Common-Law Marriage

The state of Colorado allows couples to enter into common law marriage. However, the parameters of common law marriage can be hazy and difficult to understand, just like common law divorce


If your case falls under family law, we can help with your appeal!

Prenuptial Agreements

While there are a million things to plan when a couple decides to marry, often the most difficult to discuss with your future partner is the possible need for a prenuptial agreement. While this subject is not the most romantic or exciting part of wedding planning, a couple contemplating marriage in Colorado may need to consider entering into a prenuptial agreement, or a contract before marriage.

Military Divorce

To thank our Military service members, we even offer 10% off of legal fees! This discount is offered to all active and retired service members, veterans, and military spouses.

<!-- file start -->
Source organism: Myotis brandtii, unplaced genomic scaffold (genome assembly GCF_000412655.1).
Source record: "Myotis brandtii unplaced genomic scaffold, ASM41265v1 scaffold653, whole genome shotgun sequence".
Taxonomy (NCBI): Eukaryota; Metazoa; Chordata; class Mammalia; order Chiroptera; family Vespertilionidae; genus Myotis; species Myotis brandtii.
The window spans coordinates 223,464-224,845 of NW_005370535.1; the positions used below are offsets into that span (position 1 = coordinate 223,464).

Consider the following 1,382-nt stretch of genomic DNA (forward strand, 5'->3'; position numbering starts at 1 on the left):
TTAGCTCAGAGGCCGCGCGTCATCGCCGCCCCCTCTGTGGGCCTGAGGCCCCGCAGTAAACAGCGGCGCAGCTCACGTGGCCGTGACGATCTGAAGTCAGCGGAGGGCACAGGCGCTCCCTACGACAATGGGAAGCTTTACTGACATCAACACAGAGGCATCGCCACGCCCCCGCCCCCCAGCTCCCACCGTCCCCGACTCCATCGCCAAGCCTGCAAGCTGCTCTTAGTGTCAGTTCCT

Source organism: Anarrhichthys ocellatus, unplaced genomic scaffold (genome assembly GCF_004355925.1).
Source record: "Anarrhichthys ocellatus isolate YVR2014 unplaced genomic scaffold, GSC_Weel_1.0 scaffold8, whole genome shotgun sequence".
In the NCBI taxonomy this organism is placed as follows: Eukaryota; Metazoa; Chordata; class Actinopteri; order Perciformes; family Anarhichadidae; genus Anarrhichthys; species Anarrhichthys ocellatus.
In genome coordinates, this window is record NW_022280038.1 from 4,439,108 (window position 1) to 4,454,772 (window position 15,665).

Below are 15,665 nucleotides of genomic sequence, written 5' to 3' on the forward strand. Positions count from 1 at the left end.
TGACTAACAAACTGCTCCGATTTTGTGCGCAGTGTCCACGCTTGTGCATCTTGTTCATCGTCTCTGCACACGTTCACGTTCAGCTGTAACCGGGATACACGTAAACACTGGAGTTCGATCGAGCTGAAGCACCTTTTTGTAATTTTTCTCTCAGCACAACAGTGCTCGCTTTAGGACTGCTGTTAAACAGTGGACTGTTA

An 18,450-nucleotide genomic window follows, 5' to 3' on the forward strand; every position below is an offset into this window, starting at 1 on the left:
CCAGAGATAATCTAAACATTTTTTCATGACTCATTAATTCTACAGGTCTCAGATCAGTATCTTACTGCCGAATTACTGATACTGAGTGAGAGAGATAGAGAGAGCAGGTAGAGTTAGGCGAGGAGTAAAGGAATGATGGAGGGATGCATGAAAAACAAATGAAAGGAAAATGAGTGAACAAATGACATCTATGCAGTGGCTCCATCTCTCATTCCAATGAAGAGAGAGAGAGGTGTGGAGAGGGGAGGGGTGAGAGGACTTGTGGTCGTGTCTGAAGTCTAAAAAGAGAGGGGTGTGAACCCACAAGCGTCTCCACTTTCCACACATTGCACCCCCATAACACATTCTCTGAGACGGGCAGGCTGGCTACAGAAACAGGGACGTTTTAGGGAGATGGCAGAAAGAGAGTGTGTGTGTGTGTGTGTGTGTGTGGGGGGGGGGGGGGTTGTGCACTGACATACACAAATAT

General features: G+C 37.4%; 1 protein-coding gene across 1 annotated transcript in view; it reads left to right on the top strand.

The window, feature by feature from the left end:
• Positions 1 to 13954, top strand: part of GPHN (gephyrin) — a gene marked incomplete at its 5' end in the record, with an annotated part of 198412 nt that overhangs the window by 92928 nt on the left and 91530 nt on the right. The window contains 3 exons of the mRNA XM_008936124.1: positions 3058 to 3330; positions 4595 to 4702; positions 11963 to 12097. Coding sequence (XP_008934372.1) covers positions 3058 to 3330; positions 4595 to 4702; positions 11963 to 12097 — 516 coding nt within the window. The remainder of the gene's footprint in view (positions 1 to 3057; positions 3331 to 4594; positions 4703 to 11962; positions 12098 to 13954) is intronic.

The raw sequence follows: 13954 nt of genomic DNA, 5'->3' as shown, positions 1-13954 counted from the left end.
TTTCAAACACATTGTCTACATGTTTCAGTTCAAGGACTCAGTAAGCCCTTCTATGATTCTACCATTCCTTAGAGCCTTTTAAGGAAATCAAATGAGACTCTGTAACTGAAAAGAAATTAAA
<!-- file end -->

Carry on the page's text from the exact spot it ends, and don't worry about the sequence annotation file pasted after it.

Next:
Thomas Legal Firm

While Divorce Matters only deals in family law, we do have a sister law firm that offers other services. Thomas Law Firm deals with Criminal matters as well as Civil Law matters, including general litigation, civil rights, workers’ compensation, and business defense litigation.

Holiday Gift Buying: Are you and your co-parent on the same page?

Holiday gift buying can be difficult if you don’t know what your co-parent will be buying your children. To stop the stress, it’s best to be on the same page well before the holidays. There are a few different steps to take when getting on the same page.

  1. Coordinate Gifts: This is the best way to make sure that there are no double purchases! If your child is giving the same list to both parents , it’s likely that there could be duplicate gifts. This can be entirely avoided by one simple step: dividing your child’s list between the two of you. Not only will this ensure that there are no duplicate presents, but it will also ensure that gift buying is “fair” amongst both parents.